At the end of the lesson/activity we had them each fill in their own Leader in Me Mini-Book that they used each page for a habit that they'd write/cut-and-paste the habit/title on...with room to draw what they wanted about the Nephi story that went along that week. (there are 8 one could have the tree on it also. This diagram shows you how).
Image result for minibook

Then during the week we'd try to have books on hand that we knew emphasized those principles, like the two stories from the Seven Habits from Kids Story Book Series/Collections. Or other childrens' Books we knew that went along. These would be great bedtime books, and I've listed some below with each habit.
So here's the at-a-glance version of what we did...

Week/Habit 1: Be Proactive

  • Leader in Me Song (introduce this youtube video--words and actions--lyrics posted at bottom of this post)

  • 7 Habit Book Series Stories: "Just the Way I Am", or "Bored, Bored, Bored"
  • Other Books: The Little Engine that Could, A Fly Goes By, Horton Hears a Who, etc.
  • Nephi's Story/Activity: Story of the Bow and making his own, then prayer to know where to get food (so we had them make bows and act out the story)
  • Mini-Book: we cut and paste the principle icon (see above sheet) on a page and then drew something about the lesson they remembered
  • Primary Song: Nephi's Courage (p.120), Faith (p.96)

Week/Habit 2: Begin with the End in Mind
  • Leader in Me Song
  • 7 Habit Book Series Stories: "When I Grow Up" or "Goob and the Bug-collecting Kit"
  • Other Books: Ant and the Grasshopper Fable, The Very Busy Spider (Eric Carle)
  • Nephi's Story/Activity: Knew he had to get to the Promise land...needed a plan to get there (followed God's plan/instructions/liahona. So we drew a map and had kids try to follow the map around the house to get to the "promise land"). 
  • Mini-Book: we cut and paste the principle icon (see above sheet) on a page and then drew something about the lesson they remembered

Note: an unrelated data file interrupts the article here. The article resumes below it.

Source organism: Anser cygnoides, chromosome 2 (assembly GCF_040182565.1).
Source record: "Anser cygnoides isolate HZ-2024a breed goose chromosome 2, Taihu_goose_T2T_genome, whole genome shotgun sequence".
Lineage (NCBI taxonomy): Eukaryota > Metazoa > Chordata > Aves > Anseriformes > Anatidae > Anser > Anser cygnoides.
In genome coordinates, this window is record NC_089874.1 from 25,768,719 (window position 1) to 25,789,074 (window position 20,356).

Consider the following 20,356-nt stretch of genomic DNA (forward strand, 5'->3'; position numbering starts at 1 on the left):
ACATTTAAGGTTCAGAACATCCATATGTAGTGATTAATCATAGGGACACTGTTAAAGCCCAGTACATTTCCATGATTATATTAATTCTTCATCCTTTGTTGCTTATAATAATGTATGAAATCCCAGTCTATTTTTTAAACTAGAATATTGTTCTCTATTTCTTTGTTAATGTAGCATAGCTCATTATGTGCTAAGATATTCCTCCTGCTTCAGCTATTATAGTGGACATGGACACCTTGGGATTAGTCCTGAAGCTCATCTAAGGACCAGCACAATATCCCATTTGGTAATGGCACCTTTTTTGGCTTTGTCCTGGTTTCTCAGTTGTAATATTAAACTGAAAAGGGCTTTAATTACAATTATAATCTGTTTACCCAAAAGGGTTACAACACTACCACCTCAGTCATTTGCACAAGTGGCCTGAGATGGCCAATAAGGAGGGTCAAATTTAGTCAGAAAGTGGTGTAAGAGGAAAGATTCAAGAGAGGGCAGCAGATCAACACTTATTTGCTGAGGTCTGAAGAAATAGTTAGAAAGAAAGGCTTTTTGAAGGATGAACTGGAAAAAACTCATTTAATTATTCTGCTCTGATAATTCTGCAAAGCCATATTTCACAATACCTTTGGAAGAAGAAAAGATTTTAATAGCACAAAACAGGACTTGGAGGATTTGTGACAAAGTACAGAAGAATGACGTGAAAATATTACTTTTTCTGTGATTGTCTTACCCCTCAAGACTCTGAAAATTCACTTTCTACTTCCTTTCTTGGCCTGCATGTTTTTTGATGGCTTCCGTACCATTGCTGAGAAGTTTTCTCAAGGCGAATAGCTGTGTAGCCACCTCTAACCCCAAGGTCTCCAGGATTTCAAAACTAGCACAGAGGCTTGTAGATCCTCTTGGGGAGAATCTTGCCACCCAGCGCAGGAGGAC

• Primary Song: I Will Follow God's Plan (p.164), I Lived in Heaven (p.4)

Week/Habit 3: Put First Things First
  • Leader in Me Song
  • 7 Habit Book Series Stories: "A Place for Everything" or "Pokey and the Spelling Test"
  • Other Stories: The Little Red Hen
  • Nephi's Story/Activity: We talked about Lehi's family having to leave the promise land and prioritizing what they needed, so they wouldnt take too much. A great activity would be to practice what to pack for camping or making 72-hr kits. OR doing the rocks in the jar activity (have them try to get everything in a jar, and then try again in the proper order: big rocks, medium rocks, sand, and then water--make sure you've done it first to make the quantity is right). Then point out after FHE when you have treats that you had to do the lesson first and the treat is the ultimate reward.
  • Mini-Book: we cut and paste the principle icon (see above sheet) on a page and then drew something about the lesson they remembered
  • Primary Song: Faith (p.96), Nephi's Courage (p.120)

Week/Habit 4: Think Win-Win
  • Leader in Me Song
  • 7 Habit Book Series Stories: "Sammy and the Pecan Pie" or "Lily Plants a Garden
  • Other Stories: Have You Filled a Bucket?, Rainbow Fish
  • Nephi's Story/Activity: We talked about Nephi and his brothers trying to trade their treasures for the brass plates...a win-win idea (though Laban was selfish and didnt accept that alternative). Then we played hot potato with a beanbag singing "Happy Family" (I help you and you help me...). whoever it landed on by the end of the song gets to toss the beanbag into the bucket (reminding of the fill-their bucket=fill-your-bucket book's principle)
  • Mini-Book: we cut and paste the principle icon (see above sheet) on a page and then drew something about the lesson they remembered
  • Primary Song: We're All Together Again (p259), Here We Are Together (p261), We Are a Happy Family--or Any Family song

Week/Habit 5: Seek First to Understand, Then to Be Understood
  • Leader in Me Song
  • 7 Habit Book Series Stories: "Lily and the Yucky Cookies" or "Jumper and the Lost Butterfly Net"
  • Other Stories: Blind Men and the Elephant, And to Think That I Thought We'd Never Be Friends, Little Miss, Big Sis., Runaway Bunny